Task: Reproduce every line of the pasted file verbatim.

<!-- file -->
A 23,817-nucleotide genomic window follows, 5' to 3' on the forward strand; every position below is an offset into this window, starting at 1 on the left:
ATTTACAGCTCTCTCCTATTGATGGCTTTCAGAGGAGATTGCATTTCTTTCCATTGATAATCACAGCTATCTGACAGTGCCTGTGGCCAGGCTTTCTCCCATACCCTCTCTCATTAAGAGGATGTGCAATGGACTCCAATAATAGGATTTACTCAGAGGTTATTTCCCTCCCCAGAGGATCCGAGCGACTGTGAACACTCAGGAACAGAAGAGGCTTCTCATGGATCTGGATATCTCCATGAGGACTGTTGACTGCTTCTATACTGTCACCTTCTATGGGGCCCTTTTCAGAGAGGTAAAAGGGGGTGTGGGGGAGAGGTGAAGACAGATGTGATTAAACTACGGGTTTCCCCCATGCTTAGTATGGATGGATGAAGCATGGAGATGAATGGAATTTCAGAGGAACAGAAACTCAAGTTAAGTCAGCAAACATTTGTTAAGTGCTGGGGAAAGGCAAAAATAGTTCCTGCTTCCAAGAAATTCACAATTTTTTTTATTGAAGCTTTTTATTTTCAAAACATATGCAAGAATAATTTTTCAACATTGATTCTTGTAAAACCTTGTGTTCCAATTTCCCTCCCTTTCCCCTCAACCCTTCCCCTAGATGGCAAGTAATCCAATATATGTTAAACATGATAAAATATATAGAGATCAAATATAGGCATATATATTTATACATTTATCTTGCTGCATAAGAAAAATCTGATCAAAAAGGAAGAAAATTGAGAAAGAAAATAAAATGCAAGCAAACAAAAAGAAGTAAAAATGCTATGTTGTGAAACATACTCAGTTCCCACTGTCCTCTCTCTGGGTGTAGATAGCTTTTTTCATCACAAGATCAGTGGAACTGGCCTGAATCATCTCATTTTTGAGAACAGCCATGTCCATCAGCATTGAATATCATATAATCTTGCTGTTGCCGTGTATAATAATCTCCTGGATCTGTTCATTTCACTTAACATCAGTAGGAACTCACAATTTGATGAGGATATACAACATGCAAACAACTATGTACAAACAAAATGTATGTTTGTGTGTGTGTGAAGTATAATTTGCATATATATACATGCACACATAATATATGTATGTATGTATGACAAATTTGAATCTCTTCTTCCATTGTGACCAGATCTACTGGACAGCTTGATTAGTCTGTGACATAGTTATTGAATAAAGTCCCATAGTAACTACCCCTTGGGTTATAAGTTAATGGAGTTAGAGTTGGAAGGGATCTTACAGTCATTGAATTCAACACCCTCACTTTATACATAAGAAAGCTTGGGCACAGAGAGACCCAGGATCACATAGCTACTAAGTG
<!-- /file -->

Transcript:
A 23,817-nucleotide genomic window follows, 5' to 3' on the forward strand; every position below is an offset into this window, starting at 1 on the left:
ATTTACAGCTCTCTCCTATTGATGGCTTTCAGAGGAGATTGCATTTCTTTCCATTGATAATCACAGCTATCTGACAGTGCCTGTGGCCAGGCTTTCTCCCATACCCTCTCTCATTAAGAGGATGTGCAATGGACTCCAATAATAGGATTTACTCAGAGGTTATTTCCCTCCCCAGAGGATCCGAGCGACTGTGAACACTCAGGAACAGAAGAGGCTTCTCATGGATCTGGATATCTCCATGAGGACTGTTGACTGCTTCTATACTGTCACCTTCTATGGGGCCCTTTTCAGAGAGGTAAAAGGGGGTGTGGGGGAGAGGTGAAGACAGATGTGATTAAACTACGGGTTTCCCCCATGCTTAGTATGGATGGATGAAGCATGGAGATGAATGGAATTTCAGAGGAACAGAAACTCAAGTTAAGTCAGCAAACATTTGTTAAGTGCTGGGGAAAGGCAAAAATAGTTCCTGCTTCCAAGAAATTCACAATTTTTTTTATTGAAGCTTTTTATTTTCAAAACATATGCAAGAATAATTTTTCAACATTGATTCTTGTAAAACCTTGTGTTCCAATTTCCCTCCCTTTCCCCTCAACCCTTCCCCTAGATGGCAAGTAATCCAATATATGTTAAACATGATAAAATATATAGAGATCAAATATAGGCATATATATTTATACATTTATCTTGCTGCATAAGAAAAATCTGATCAAAAAGGAAGAAAATTGAGAAAGAAAATAAAATGCAAGCAAACAAAAAGAAGTAAAAATGCTATGTTGTGAAACATACTCAGTTCCCACTGTCCTCTCTCTGGGTGTAGATAGCTTTTTTCATCACAAGATCAGTGGAACTGGCCTGAATCATCTCATTTTTGAGAACAGCCATGTCCATCAGCATTGAATATCATATAATCTTGCTGTTGCCGTGTATAATAATCTCCTGGATCTGTTCATTTCACTTAACATCAGTAGGAACTCACAATTTGATGAGGATATACAACATGCAAACAACTATGTACAAACAAAATGTATGTTTGTGTGTGTGTGAAGTATAATTTGCATATATATACATGCACACATAATATATGTATGTATGTATGACAAATTTGAATCTCTTCTTCCATTGTGACCAGATCTACTGGACAGCTTGATTAGTCTGTGACATAGTTATTGAATAAAGTCCCATAGTAACTACCCCTTGGGTTATAAGTTAATGGAGTTAGAGTTGGAAGGGATCTTACAGTCATTGAATTCAACACCCTCACTTTATACATAAGAAAGCTTGGGCACAGAGAGACCCAGGATCACATAGCTACTAAGTG